Expired in September 1988, the film came with no spool or cassette, wrapped up in foil in a tiny cardboard box. Because of the lack of a spool, you’ll need a dark place and some sort of reloadable cassette in order to load the film.
I used a couple of Rapid cassettes, popped the film in my Penti, and shot it around my house and strolling through Nørrebro in Copenhagen on my way to the darkroom I was using at the time. Because of the age of the film, I overexposed some shots by a half stop and some by a full. I developed in Rodinal using stand development.
I really like the results, the shots came out very moody and with fine grain – the ones that were overexposed by a stop were right on the money. I decided to scan a few of them in colour, because I liked the chocolaty sepia tone. All in all a very satisfying way to spend an afternoon!
The Pop 9 is an analog multilens wonder that allows you to take a mosaic of nine images in one frame à la Andy Warhol's famous pop art. In this Reviews on Rewind installment, we dug through our archives and found these informative reviews of the Pop 9 - just in case you're looking into snagging a fun camera in your arsenal!
If you'd be shooting in low light, at night, or in any other situation that would require a high speed film for best results, why don't you try the Lomography Color Negative 800 for 35mm cameras? Allow five of our community members to convince you with their respective reviews in this installment of Reviews on Rewind.
Classy, moody photographs in monochrome and with fine grain - what more could you ask for from one of Lomography's very own black and white emulsion for standard 35mm cameras, the Earl Grey? Find out how this film fared among six of our community members in this Reviews on Rewind installment!
The shoutbox is always open for the community's honest opinions, surprising suggestions, and sweetest greetings. It is also an avenue for members from across different countries to dicuss and interact with one another. We'd like to commend these lomographers for keeping this humble space booming with entertaining conversations all year long. Congratulations to our top shoutbox users of 2014.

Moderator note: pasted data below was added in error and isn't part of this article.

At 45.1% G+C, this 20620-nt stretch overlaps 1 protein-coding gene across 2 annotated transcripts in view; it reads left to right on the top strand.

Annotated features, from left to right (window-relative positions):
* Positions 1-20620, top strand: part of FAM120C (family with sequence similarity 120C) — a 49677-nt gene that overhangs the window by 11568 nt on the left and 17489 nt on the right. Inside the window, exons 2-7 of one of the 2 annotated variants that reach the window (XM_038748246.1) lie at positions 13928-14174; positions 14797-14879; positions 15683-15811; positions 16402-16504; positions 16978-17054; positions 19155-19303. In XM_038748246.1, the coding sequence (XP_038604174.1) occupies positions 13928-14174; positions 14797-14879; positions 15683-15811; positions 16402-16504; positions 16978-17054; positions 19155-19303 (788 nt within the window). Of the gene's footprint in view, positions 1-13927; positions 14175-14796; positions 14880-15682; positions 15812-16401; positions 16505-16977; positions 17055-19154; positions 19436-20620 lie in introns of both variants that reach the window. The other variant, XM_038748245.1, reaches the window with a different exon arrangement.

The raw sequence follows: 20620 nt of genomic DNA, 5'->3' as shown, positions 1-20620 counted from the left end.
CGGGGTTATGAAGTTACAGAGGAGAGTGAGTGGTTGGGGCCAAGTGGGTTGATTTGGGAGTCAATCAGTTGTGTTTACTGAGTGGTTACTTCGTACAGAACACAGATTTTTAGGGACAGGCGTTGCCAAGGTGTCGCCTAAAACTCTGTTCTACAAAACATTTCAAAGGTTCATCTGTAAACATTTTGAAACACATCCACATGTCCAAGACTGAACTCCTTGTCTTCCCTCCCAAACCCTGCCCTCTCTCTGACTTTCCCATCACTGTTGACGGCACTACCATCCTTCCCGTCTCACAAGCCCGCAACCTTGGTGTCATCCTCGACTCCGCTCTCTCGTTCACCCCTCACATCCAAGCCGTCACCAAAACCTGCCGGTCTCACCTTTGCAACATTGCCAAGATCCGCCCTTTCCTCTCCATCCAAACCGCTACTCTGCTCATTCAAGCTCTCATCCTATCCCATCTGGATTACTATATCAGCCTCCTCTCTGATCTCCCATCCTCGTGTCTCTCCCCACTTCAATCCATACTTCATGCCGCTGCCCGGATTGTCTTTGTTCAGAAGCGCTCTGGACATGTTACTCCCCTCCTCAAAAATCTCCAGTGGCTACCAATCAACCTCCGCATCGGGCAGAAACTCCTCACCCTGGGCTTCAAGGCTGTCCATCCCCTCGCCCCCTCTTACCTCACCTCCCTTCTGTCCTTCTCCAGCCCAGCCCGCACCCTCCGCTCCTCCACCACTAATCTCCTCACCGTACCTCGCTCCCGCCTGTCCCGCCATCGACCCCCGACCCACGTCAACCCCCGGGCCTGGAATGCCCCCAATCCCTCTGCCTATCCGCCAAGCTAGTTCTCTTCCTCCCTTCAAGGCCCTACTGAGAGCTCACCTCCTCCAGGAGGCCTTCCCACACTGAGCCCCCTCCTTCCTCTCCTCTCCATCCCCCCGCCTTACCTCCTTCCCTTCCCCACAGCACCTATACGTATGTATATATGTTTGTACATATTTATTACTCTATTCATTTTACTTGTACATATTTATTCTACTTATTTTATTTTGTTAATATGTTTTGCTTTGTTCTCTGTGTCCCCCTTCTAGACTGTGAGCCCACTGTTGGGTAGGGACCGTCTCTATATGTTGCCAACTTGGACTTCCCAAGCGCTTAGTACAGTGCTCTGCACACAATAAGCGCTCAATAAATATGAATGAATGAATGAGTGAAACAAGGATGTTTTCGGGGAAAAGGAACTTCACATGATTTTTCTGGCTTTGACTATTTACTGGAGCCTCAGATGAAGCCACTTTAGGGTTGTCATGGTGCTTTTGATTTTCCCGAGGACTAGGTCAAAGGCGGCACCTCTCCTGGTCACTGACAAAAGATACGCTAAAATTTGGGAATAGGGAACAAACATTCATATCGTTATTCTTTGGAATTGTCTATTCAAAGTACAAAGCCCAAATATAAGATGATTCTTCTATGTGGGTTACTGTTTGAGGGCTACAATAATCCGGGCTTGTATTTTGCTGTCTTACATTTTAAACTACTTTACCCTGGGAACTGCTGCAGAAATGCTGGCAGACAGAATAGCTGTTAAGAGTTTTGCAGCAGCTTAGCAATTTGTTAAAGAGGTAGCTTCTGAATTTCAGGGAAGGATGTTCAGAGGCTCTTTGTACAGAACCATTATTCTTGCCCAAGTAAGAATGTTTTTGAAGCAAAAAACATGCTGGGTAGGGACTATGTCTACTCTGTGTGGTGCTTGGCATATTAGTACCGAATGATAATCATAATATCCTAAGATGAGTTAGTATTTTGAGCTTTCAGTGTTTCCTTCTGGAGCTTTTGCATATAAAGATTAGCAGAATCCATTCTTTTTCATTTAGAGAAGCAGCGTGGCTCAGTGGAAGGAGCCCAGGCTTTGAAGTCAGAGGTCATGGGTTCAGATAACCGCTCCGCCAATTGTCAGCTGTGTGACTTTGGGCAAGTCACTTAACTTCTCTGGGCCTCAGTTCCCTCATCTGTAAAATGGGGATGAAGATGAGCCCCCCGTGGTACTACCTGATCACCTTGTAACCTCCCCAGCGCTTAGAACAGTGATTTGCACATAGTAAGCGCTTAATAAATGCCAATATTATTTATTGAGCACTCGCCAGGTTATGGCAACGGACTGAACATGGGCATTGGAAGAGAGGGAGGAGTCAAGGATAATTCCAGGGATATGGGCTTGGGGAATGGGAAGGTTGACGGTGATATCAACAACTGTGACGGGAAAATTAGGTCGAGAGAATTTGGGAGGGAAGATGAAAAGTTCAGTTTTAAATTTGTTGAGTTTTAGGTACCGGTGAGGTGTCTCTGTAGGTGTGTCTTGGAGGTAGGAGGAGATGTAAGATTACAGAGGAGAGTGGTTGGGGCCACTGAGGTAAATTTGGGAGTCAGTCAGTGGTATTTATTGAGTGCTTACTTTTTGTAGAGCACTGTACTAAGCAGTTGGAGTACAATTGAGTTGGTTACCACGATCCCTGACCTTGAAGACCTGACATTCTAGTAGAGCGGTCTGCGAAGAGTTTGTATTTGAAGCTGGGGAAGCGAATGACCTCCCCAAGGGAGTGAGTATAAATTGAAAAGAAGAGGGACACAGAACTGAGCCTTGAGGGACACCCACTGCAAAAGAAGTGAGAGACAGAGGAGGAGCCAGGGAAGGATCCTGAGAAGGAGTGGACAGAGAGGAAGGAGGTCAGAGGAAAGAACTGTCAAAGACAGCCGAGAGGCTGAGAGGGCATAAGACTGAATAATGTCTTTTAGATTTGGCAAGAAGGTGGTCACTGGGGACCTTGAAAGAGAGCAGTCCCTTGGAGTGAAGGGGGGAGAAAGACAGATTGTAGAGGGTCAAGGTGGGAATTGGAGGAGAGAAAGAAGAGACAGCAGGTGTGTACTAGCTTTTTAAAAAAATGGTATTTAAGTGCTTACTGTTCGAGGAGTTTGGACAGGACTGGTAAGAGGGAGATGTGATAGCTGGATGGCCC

Cult flick and 8-bit animation fans will surely get a kick out of this one. Animator Henry Dutton is back with more 8-bit action in this slash and play animation of the two volumes of "Kill Bill" trilogy.
They say you can't teach an old dog new tricks, but whoever said that must have never shot with a Konica C35. This 46-year-old beauty can definitely hang with the big boys. Come see why this camera is one of my favorites, and why it should be one of yours, too.
If it's your first time to use the Fisheye Submarine Case (with your Fisheye One/Fisheye No.2 cameras) or the Krab Underwater Housing (with your LC-A+ or LC-Wide cameras), you might still feel a liiiiittle bit anxious about taking your favorite cameras underwater. To help ease your worries I gathered some of the most helpful tips, straight from summer-lovin' Lomographers who braved the waves with their cameras!
An Argentinean writer and photographer living in the Pacific Northwest, Lorraine Healy is a long-time fan of plastic cameras and is the author of "Tricks With A Plastic Wonder," a manual for achieving better results with a Holga camera, available in eBook form at Amazon.com. In this article, Healy explains how she fell hard in love with the Lomography XPro Slide 200 film and why she takes it on her many travels.
Joe Brook is one of the most popular photographers in the West Coast skate scene, shooting for magazines like Trasher, Juxtapoz, Rolling Stone, and different outlets such as PDN and Kodak. Having previous experience with an old Petzval lens mounted on a 4x5 camera, it was but natural for him to try the new one. Brook talks about finding himself, his work, and shooting with the Lomograhy Petzval Lens in this exclusive interview.
Marcus DeSieno is a Tampa-based photographer who specializes in merging early and modern photographic processes for his body of work. In this exclusive follow-up feature, DeSieno opens up about his process and gives a detailed walk through on his odd yet undeniably fascinating series, "Cosmos," which was previously featured here on the Lomography Magazine, and "Parasites."